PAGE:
Dr. Kadri Aavik is Associate Professor of Gender Studies at Tallinn University, Estonia. Her research interests include gender inequality in the labour market, discourses on the gender pay gap, critical approaches to men and masculinities, human-animal relations, sustainability and veganism. Her latest books are Contesting Anthropocentric Masculinities: Lived Experiences of Vegan Men (Palgrave, 2023), Feminist Animal and Multispecies Studies: Critical Perspectives on Food and Eating (co-edited with Kuura Irni and Milla-Maria Joki) (Brill, 2024) and Routledge Handbook on Men, Masculinities and Organizations: Theories, Practices and Futures of Organizing (co-edited with Jeff Hearn, David Collinson and Anika Thym)(Routledge, 2024).  

A blonde woman with glasses

Dr. Maarja Saar is a senior lecturer at Mid Sweden University. Her main interest is in migration, social protection, and discourses on deservingness. She is currently working on a project related to Russian and Belarussian migrants in Lithuania and Poland and how these migrants are both perceived by those societies as well as how they themselves interpret their belonging.

Volha Bartash (2023) Mnemonic border-crossings: how Roma communities from the Baltic borderlands remember their shared past, Journal of Baltic Studies, 54:1, 67-86, DOI: 10.1080/01629778.2023.2161589

How have Roma communities, separated by state boundaries, remembered and commemorated the Nazi genocide? How have they communicated and mourned for their losses across shifting borders? This article explores the complex relationship between community memory and borders, drawing on the author´s oral history and ethnographic research in the Lithuanian – Belarusian and Belarusian – Latvian border regions.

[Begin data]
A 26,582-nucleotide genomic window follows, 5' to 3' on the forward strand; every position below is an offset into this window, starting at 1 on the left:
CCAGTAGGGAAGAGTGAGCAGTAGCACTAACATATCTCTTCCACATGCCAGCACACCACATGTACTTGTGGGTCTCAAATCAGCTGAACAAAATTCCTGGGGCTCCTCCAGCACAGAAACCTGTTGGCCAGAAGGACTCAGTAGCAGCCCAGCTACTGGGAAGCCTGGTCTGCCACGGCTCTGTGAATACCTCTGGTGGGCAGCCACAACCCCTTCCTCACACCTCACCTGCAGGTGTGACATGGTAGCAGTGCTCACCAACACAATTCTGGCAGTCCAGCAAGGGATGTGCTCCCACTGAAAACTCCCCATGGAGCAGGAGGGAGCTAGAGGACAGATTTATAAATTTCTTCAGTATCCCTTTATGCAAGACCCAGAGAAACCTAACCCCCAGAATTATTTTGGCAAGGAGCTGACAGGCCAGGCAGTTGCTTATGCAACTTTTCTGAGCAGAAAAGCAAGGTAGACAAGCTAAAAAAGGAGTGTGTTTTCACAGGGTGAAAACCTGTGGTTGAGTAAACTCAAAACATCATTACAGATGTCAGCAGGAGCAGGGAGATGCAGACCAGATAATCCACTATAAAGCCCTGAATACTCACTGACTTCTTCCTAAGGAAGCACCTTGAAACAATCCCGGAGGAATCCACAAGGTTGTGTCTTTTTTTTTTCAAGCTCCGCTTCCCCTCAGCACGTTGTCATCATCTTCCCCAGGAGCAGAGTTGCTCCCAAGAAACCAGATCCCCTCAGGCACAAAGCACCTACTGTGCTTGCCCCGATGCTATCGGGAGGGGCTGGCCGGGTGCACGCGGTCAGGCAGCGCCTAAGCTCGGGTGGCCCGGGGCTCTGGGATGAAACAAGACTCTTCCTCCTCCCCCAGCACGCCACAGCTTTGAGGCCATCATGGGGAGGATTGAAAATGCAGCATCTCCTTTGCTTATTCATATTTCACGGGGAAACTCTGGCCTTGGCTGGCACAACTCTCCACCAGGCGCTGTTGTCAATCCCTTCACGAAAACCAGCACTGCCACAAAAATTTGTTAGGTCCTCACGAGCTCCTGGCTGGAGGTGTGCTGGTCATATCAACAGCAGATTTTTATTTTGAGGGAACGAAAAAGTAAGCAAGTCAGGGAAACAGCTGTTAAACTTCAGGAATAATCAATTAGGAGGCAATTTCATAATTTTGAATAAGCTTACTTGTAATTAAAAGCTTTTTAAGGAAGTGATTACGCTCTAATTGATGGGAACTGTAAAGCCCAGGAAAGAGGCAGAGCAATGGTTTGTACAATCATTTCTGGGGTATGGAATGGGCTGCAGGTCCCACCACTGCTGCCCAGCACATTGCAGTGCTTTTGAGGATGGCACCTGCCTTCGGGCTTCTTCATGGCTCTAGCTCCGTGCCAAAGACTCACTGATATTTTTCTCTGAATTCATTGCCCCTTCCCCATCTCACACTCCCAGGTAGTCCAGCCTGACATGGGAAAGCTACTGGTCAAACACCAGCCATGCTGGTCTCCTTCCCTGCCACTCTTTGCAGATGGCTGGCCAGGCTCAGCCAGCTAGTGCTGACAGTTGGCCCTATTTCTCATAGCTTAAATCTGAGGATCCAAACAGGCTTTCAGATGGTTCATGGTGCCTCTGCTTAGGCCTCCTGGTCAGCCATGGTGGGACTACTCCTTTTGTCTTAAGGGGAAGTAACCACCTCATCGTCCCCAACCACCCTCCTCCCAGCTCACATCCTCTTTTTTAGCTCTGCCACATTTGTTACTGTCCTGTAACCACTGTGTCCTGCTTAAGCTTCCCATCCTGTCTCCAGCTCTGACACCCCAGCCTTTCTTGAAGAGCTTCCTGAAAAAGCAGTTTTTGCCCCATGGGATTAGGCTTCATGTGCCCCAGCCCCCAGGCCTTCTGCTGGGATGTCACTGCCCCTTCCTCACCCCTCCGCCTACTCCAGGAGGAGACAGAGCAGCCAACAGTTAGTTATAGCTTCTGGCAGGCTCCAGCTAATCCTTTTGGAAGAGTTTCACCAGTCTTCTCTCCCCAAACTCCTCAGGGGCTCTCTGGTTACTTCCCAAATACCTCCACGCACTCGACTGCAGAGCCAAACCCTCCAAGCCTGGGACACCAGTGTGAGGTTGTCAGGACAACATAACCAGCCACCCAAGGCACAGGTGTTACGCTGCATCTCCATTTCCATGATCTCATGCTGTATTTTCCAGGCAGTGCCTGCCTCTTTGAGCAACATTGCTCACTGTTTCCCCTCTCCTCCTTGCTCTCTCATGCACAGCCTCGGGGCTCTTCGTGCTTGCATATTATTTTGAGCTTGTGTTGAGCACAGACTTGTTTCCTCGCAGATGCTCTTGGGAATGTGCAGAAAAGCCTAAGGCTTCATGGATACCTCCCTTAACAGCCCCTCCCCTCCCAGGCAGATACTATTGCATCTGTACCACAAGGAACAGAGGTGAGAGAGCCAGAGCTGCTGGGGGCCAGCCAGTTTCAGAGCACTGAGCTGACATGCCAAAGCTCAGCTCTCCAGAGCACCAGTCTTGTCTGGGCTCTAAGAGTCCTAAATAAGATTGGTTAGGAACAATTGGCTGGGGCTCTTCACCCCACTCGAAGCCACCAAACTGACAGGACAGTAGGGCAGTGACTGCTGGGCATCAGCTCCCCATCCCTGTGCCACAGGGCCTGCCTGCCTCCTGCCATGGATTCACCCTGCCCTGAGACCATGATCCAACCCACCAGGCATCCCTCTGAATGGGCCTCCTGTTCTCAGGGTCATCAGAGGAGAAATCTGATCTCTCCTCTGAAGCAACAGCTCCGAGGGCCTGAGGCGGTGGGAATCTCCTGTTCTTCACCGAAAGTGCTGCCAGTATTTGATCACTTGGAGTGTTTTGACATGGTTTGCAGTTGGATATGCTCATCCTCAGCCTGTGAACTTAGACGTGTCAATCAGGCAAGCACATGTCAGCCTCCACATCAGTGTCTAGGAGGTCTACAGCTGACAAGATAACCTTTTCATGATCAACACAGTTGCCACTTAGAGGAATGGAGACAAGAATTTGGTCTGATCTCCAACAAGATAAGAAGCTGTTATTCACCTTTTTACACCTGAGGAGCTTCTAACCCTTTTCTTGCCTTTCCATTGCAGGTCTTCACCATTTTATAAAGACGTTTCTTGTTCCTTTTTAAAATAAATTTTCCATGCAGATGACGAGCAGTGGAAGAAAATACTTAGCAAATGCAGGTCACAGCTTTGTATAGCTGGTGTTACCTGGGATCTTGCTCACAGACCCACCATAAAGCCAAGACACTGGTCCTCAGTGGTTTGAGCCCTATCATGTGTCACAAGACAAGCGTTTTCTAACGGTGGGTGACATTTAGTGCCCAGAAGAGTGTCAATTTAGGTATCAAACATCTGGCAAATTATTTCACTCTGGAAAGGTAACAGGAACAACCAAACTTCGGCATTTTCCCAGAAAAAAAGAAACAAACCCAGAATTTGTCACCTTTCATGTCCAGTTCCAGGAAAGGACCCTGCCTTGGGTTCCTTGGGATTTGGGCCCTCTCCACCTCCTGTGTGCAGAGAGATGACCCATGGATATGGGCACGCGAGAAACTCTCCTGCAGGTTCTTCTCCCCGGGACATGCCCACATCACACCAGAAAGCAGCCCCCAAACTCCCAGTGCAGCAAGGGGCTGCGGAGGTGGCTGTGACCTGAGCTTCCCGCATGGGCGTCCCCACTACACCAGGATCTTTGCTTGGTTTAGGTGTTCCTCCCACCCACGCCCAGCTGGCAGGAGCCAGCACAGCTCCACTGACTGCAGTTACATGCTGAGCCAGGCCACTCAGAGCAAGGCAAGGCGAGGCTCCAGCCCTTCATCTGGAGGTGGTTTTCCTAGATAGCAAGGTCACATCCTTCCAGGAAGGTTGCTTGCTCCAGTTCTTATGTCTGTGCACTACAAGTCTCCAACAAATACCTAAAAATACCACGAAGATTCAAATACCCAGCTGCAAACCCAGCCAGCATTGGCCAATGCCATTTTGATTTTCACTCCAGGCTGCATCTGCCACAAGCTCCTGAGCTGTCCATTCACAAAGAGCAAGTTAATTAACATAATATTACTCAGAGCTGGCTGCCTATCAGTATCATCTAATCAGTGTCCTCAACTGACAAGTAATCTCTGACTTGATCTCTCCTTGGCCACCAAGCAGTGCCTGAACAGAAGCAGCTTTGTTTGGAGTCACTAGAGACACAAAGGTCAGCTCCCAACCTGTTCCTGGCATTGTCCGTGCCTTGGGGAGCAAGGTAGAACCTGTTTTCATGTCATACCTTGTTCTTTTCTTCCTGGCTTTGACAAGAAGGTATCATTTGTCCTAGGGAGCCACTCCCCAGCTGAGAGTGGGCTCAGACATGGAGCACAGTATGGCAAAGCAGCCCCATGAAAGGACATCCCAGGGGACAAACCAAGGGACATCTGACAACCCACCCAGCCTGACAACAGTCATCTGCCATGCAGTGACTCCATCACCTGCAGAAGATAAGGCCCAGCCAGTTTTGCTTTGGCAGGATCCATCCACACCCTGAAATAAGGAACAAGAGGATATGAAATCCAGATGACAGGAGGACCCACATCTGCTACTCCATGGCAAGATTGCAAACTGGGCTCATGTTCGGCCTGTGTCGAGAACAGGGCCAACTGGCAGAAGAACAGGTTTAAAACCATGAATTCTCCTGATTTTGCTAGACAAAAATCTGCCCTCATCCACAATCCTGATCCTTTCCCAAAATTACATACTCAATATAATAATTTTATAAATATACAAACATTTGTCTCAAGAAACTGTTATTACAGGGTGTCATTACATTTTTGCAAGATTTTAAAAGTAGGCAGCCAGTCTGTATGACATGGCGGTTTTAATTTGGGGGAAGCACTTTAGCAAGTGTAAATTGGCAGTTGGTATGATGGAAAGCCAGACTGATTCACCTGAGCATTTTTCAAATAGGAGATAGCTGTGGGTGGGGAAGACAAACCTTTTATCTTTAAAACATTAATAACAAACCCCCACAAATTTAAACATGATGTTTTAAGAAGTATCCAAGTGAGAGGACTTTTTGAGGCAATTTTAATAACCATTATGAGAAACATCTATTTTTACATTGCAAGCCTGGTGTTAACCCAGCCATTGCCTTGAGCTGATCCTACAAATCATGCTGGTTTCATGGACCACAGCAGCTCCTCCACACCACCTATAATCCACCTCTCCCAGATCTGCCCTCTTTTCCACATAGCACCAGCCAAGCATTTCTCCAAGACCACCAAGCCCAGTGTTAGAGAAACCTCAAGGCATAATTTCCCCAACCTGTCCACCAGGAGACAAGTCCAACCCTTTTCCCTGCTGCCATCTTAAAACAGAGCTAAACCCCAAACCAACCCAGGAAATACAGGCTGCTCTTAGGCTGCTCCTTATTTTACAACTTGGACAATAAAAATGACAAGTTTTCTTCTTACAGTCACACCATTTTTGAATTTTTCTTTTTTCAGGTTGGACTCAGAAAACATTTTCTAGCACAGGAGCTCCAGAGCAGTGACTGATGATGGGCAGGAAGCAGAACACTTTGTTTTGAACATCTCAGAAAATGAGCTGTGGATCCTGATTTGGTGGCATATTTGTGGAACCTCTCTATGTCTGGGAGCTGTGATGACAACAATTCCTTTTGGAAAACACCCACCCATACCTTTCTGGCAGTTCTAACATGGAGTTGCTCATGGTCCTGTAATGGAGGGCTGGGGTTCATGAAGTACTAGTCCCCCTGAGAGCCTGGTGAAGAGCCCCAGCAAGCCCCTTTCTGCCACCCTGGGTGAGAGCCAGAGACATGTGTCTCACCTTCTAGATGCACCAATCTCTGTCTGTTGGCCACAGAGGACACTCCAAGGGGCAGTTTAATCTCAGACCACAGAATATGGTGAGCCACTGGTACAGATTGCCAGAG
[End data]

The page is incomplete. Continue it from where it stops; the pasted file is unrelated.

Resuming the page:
Departing from family histories of Roma before, during, and after the Nazi genocide, the article takes several analytical directions by: linking the memory paths with the trajectories of Roma communities; highlighting the ways in which changing border regimes have shaped a Romani commemoration practice; and revealing communicative aspects of cross-border memories. The article outlines a phenomenon of a cross-border memory community. Such communities are based on family and community networks of Roma, their shared histories, and attitudes toward the past, for instance, nostalgia for the Soviet time. The last section of the article demonstrates how the Soviet nostalgia interweaves with the commemoration of the Nazi genocide.

Keywords: Cross-border memory community, Lithuanian–Belarusian–Latvian borderlands, Nazi genocide of Roma, public commemoration, memory politics, Soviet nostalgia

A woman in a floral shirt and a cardigan standing in front of a flowering plant

Dr. Volha Bartash is a researcher and lecturer at the University of Regensburg and a research fellow at the Leibniz Institute for East and Southeast European Studies. She has published on the history and culture of Roma communities in Belarus and Lithuania, as well as on their memory of the Nazi genocide and World War II. Bartash’s current research interests include the relationship of history and memory, memory and borders, grassroots activism and the state. Methodologically, her research seeks to integrate archival history, oral history and ethnography. Bartash is committed to the practice of writing history “from below” and reconstructing the experiences of vulnerable and marginalized populations.